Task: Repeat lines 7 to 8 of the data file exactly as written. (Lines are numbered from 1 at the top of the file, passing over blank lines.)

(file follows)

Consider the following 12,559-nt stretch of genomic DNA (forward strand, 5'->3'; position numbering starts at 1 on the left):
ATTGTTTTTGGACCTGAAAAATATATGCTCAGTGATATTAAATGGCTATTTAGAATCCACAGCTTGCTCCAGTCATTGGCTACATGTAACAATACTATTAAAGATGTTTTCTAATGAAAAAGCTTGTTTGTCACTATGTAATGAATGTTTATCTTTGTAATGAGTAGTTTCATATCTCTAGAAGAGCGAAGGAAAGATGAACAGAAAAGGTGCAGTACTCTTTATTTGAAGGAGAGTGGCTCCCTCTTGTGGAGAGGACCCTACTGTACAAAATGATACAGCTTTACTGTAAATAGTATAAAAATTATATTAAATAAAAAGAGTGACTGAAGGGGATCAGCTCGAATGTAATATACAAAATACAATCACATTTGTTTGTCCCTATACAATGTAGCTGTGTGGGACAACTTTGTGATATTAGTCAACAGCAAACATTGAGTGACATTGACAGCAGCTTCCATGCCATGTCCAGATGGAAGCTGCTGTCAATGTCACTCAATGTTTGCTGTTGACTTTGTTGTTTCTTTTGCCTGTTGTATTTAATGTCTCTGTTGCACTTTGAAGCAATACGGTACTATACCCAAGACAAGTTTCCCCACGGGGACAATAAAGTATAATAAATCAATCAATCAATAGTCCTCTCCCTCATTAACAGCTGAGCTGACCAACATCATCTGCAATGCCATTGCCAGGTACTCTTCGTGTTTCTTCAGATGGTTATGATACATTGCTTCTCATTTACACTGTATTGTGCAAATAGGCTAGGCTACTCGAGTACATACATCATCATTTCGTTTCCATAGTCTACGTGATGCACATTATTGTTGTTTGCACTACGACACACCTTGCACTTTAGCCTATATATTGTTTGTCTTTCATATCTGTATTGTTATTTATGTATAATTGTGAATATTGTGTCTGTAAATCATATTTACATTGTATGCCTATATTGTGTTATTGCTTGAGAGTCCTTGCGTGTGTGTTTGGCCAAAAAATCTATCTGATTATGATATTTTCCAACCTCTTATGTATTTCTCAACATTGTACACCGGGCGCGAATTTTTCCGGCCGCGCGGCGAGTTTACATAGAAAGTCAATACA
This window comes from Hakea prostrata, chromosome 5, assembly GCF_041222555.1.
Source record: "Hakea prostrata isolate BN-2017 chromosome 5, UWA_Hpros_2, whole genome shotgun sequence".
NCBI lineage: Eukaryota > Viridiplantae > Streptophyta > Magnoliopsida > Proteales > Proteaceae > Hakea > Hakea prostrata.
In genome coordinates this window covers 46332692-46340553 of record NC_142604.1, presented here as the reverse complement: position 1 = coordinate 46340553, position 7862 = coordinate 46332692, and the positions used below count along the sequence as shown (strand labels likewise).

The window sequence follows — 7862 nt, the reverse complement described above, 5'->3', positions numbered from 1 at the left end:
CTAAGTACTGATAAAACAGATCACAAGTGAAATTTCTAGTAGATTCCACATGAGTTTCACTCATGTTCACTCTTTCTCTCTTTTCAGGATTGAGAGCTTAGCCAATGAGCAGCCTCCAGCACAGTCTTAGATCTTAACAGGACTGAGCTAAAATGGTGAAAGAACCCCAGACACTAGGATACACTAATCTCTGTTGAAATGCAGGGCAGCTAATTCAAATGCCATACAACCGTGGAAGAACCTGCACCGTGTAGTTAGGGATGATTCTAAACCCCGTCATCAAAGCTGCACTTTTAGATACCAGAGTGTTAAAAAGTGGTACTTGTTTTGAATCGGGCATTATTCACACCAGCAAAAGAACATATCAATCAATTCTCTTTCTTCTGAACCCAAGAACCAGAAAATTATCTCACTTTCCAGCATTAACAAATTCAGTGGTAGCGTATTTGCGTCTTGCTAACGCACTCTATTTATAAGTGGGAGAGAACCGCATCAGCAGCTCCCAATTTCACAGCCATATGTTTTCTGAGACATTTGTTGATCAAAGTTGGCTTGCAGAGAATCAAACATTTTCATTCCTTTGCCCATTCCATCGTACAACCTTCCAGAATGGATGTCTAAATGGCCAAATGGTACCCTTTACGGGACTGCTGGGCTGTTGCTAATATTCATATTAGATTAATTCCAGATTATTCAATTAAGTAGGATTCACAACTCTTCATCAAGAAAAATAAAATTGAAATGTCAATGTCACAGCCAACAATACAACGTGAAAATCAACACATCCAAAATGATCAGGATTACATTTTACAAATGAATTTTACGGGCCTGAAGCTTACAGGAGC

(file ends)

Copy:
The window sequence follows — 7862 nt, the reverse complement described above, 5'->3', positions numbered from 1 at the left end:
CTAAGTACTGATAAAACAGATCACAAGTGAAATTTCTAGTAGATTCCACATGAGTTTCACTCATGTTCACTCTTTCTCTCTTTTCAGGATTGAGAGCTTAGCCAATGAGCAGCCTCCAGCACAGTCTTAGATCTTAACAGGACTGAGCTAAAATGGTGAAAGAACCCCAGACACTAGGATACACTAATCTCTGTTGAAATGCAGGGCAGCTAATTCAAATGCCATACAACCGTGGAAGAACCTGCACCGTGTAGTTAGGGATGATTCTAAACCCCGTCATCAAAGCTGCACTTTTAGATACCAGAGTGTTAAAAAGTGGTACTTGTTTTGAATCGGGCATTATTCACACCAGCAAAAGAACATATCAATCAATTCTCTTTCTTCTGAACCCAAGAACCAGAAAATTATCTCACTTTCCAGCATTAACAAATTCAGTGGTAGCGTATTTGCGTCTTGCTAACGCACTCTATTTATAAGTGGGAGAGAACCGCATCAGCAGCTCCCAATTTCACAGCCATATGTTTTCTGAGACATTTGTTGATCAAAGTTGGCTTGCAGAGAATCAAACATTTTCATTCCTTTGCCCATTCCATCGTACAACCTTCCAGAATGGATGTCTAAATGGCCAAATGGTACCCTTTACGGGACTGCTGGGCTGTTGCTAATATTCATATTAGATTAATTCCAGATTATTCAATTAAGTAGGATTCACAACTCTTCATCAAGAAAAATAAAATTGAAATGTCAATGTCACAGCCAACAATACAACGTGAAAATCAACACATCCAAAATGATCAGGATTACATTTTACAAATGAATTTTACGGGCCTGAAGCTTACAGGAGC